June 8 2011 Astronomy Newsletter
Here's the latest article from the Astronomy site at BellaOnline.com.
Ceres Facts for Kids
Bode's Law predicted a planet between Mars and Jupiter. The Sky Police were looking for it, but Giuseppe Piazzi found it. Then someone found another one. And another one. We know of hundreds of thousands of asteroids now. Discover Ceres - planet, asteroid and dwarf planet.
The little Martian rover Spirit last phoned home on March 22, 2010, following six years of exploring the red planet. After over a year of trying to re-establish contact, on May 25, NASA sent the final recovery command. I think the team – and those who really took to those rovers in a big way – were a little choked up. You can read about what we learned from Spirit's investigations and what Opportunity is doing at http://marsrovers.jpl.nasa.gov/home/index.html.
Dave Scott was born on June 6, 1932. He was the commander of the Apollo 15 mission. In addition to walking on the Moon and driving on the Moon, he also tested Galileo's idea about falling bodies there. You can read about gravity at http://www.bellaonline.com/articles/art2162.asp which includes a link to Scott's experiment on the Moon.
Giovanni Cassini, Italian-French astronomer, was born on June 8, 1625. He had accepted the idea of the Earth-centered universe, but was finally converted to the Copernican view. You can read more about the Copernican revolution at http://www.bellaonline.com/articles/art5685.asp. Some of Cassini's many contributions to astronomy were his studies of Saturn and Jupiter. NASA's Cassini mission to Saturn is named for him.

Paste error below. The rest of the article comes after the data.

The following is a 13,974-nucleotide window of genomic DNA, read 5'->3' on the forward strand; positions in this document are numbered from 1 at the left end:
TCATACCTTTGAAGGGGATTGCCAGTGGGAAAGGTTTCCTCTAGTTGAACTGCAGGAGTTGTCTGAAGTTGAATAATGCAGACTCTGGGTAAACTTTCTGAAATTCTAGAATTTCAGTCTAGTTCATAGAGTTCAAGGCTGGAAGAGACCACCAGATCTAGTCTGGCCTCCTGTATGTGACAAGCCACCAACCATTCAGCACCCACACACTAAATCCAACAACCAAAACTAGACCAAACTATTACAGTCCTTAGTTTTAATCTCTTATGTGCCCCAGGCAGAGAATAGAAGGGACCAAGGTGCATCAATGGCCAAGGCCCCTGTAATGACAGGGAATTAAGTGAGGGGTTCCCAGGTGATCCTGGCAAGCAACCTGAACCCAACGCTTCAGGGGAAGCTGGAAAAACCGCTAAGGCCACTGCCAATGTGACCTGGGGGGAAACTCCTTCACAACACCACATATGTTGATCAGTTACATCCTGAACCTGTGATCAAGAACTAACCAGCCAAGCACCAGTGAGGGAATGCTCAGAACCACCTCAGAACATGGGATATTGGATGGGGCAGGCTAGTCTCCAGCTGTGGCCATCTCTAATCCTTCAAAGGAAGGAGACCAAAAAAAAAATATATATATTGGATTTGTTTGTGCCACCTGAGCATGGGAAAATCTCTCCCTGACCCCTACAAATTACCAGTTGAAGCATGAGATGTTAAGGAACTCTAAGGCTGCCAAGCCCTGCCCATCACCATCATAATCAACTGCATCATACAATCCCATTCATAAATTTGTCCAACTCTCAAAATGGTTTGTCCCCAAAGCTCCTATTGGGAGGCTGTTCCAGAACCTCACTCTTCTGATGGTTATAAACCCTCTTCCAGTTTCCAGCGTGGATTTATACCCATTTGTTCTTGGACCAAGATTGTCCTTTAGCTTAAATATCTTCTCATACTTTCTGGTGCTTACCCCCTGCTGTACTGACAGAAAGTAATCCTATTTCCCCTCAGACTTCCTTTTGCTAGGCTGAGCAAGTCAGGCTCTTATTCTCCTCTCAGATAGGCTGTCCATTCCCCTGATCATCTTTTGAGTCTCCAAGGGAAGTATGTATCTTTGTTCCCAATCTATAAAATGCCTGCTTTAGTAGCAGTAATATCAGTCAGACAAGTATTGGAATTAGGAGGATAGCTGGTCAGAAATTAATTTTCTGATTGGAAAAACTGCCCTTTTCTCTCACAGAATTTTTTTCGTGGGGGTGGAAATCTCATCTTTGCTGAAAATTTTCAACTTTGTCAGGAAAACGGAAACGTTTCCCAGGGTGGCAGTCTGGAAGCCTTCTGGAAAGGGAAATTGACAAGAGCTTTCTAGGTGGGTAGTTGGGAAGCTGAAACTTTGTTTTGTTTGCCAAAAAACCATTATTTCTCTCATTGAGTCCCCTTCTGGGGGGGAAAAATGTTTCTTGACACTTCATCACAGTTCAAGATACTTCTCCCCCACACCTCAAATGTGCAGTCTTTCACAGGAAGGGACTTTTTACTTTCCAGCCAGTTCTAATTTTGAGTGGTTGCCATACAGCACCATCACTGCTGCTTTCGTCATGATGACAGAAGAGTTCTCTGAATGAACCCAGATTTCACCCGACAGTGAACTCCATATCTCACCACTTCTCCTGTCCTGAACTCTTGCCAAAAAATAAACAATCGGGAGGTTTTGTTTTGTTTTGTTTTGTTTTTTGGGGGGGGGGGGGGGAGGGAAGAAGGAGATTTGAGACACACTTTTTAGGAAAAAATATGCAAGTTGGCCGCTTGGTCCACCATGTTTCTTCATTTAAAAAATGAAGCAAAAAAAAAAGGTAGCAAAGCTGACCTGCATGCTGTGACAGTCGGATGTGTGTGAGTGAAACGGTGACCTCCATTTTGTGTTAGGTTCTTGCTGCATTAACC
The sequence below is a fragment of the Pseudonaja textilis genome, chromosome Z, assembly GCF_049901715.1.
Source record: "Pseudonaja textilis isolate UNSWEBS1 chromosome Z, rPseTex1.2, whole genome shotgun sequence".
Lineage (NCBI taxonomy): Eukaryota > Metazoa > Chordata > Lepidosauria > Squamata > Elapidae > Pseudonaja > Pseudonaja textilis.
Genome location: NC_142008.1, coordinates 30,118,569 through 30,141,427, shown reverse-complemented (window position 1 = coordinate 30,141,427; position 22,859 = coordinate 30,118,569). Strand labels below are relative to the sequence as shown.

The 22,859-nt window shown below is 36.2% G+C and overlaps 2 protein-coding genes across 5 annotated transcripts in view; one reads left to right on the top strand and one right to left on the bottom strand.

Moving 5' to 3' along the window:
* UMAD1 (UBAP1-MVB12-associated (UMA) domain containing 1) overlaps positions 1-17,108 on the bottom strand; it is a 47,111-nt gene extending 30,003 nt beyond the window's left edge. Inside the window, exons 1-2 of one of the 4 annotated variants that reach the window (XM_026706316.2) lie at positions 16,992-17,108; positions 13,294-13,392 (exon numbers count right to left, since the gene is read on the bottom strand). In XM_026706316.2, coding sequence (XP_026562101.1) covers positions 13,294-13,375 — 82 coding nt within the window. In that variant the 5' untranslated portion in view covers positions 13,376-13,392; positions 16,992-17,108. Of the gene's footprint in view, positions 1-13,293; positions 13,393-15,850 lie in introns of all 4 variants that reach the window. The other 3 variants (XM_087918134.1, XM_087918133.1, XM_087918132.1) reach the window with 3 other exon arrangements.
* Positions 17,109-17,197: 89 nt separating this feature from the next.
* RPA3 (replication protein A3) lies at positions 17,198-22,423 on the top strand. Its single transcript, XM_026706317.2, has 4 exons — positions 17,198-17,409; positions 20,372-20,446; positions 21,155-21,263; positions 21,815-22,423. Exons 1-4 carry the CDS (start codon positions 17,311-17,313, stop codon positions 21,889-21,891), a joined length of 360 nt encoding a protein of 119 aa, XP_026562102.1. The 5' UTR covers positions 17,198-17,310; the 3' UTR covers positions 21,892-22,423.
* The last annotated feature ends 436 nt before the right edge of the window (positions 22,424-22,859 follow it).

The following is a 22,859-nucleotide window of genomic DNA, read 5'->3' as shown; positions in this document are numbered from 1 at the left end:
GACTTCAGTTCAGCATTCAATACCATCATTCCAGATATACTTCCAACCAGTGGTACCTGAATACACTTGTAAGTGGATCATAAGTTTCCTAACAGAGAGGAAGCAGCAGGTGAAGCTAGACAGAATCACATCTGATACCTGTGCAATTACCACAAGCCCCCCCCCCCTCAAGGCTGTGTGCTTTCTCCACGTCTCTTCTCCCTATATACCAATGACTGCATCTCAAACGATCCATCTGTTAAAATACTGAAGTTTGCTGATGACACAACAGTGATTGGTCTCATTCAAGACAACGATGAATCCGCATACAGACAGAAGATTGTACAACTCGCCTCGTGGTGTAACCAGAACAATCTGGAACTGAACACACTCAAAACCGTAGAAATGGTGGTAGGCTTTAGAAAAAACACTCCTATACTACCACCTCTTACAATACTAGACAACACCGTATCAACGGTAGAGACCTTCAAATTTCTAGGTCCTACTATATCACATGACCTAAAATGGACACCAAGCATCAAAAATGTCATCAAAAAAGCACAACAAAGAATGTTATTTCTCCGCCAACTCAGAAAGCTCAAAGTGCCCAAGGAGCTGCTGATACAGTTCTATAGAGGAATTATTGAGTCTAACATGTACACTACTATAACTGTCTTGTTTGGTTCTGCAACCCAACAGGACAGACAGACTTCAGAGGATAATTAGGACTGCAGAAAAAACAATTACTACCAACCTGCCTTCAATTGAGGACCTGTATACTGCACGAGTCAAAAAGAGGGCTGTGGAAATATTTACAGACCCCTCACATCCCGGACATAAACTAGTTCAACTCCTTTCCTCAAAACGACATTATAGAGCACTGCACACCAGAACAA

Johann Gottfried Galle, German astronomer, was born on June 9, 1812. He used the telescope at the Berlin Observatory to find the planet Neptune, using the calculations Urbain LeVerrier had sent to him. Le Verrier had calculated the orbit of the then unknown planet through its effects on the orbit of Uranus.
*Online astronomy encyclopedia*
Here is an excellent online reference from the Swinburne Astronomy Online people, which is written with a general audience in mind. I've been finding it quite useful and they are adding to it all the time. I wish they'd had it when I was a student! http://astronomy.swin.edu.au/cms/astro/cosmos/
Just a reminder to those who don't live in North America that next Wednesday the first lunar eclipse of the year will occur. http://eclipse.gsfc.nasa.gov/LEplot/LEplot2001/LE2011Jun15T.pdf
That's all for now. Wishing you clear skies.
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